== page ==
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Financial Literacy: Not in DepEd’s Agenda

Most children in the Philippines are financially-spoiled.

And most parents in the Philippines don’t teach their children the real value of money. When kids want to have something, most of the time, the parents will just give in and will do everything they can to look for money. Never mind if the money is credit card money. Or money borrowed from neighbor or officemates.

Most children are not taught to save money and to work hard to get what they want. However small or big that thing is.

What makes it sadder is that most Philippine schools do not even teach basic personal finance subjects to their young students. And saddest, most teachers are financially- illiterate as well.

Financial Literacy is not in Department of Education’s 10-Point Agenda

Surprisingly, DepEd’s 10-Point agenda pride does not include a program on personal finance for kids.

Read for yourself:

1. A 12-year basic education cycle

2. Universal Pre-schooling for all

3. Establish the Madaris Education as a sub-system in the current education system

4. Re-introduce technical and vocational education in public high schools.

5. Every child a reader by Grade 1

6. Improve science and mathematics

7. Expand government assistance to private education

8. Use of mother-language instruction

9. Better textbooks

10. Build more schools in cooperation with LGUs

Nothing about personal finance (saving money, how to grow money, entrepreneurship for kids, etc.).



I wonder if the DepEd secretary is saving money and investing in any paper asset. If he does, I hope he can be open and creative enough to find ways on how to include personal finance as a mandatory subject for all school levels across the country.

Meanwhile, I invite all of you to become volunteers and advocates of Angat Pilipinas Coalition for Financial Literacy.

Angat Pilipinas Coalition is a global non-profit organization of personal finance advocates who have bonded together as a support group to address issues, discuss concerns, and share knowledge on entrepreneurship, investment, and financial literacy in order to contribute to poverty alleviation and improve the quality of life in the Philippines.

It also aims to share an interest in advancing financial literacy among OFW’s, Filipino youth and students. It is committed to bring financial education to schools and public learning institutions in the Philippines.

Keep posted about our financial literacy projects by subscribing to BurnGutierrez.Com for FREE.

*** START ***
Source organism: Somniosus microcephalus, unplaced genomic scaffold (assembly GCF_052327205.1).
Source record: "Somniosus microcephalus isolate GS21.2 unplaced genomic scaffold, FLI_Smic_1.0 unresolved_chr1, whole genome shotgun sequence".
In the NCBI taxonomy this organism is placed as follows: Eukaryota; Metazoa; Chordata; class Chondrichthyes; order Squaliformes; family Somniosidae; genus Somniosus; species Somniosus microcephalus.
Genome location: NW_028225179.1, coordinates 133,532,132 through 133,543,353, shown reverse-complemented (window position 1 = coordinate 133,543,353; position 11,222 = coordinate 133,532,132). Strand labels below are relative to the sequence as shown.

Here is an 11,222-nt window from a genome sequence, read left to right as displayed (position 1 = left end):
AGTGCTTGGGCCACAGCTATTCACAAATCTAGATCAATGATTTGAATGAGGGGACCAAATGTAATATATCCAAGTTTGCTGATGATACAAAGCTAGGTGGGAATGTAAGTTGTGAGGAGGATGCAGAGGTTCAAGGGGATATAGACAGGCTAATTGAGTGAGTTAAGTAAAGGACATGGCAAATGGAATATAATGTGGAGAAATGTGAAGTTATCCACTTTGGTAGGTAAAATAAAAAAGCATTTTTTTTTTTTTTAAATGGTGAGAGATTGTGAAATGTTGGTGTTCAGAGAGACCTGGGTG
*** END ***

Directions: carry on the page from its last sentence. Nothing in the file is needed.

Join the OFW UsapangPiso Facebook Group and Forum to learn how to plan your finances the right way and how to grow your money in various financial instruments and investment vehicles such as stocks, mutual funds, UITF’s, bonds, money market, real estate, and others.

P.S. 1. Bro. Bo Sanchez has appointed me as a coach for our young and new investors at the TrulyRichClub social site. It’s a fun, learning family with the purpose of “helping good people become rich”. I’m inviting you to join the TrulyRichClub too and email me at if you have any questions. Click here to join!

P.S. 2. For those who based in Manila, you may attend our FREE Biblical finance seminar on July 27, 2013 at the Rufino Towers, Makati City. Keep posted here for details.

11 thoughts on “Financial Literacy: Not in DepEd’s Agenda”

      1. I agree Sir… the more we have to educate Filipinos because our school system does not include fihancial literacy… i also think even Dep Ed Secretary is not that literate in terms of money matters… KAsi if she is, she would have pushed for the inclusion of financial planning into the curriculum…. Robert kiyosaki was right when he said that the reason we are in a financial mess is that schools train us to work for money and not to make money work for us

  1. Pingback: BurnGutierrez.Com
  2. This is bad… Currently in our entrepreneurship program here in UST, we included a 3 units course entitled Personal Finance and Wealth Management. For the k-12 program, the grade 11 and 12 the core will be entrepreneurship training but we will include personal financial education.

  3. There is a PDIC financial literacy program initiative already which I think started way back in 2005. Teacher’s Guide has already been approved and reviewed together with DepEd and had been distributed to public elementary and high schools since 2006. It is not a subject in school per se but integrated in other subjects like Makabayan for elementary and Social Studies for high school. Not sure with the success feedback of this program but I think this is a big move to our educational system when comes to teaching our youth regarding financial matters.

  4. We have integrated basic financial concepts in our school via Economics and this school year through our Parent Orientation during enrollment.. but sad to say, we need to have follow up sessions to ensure concepts are applied.

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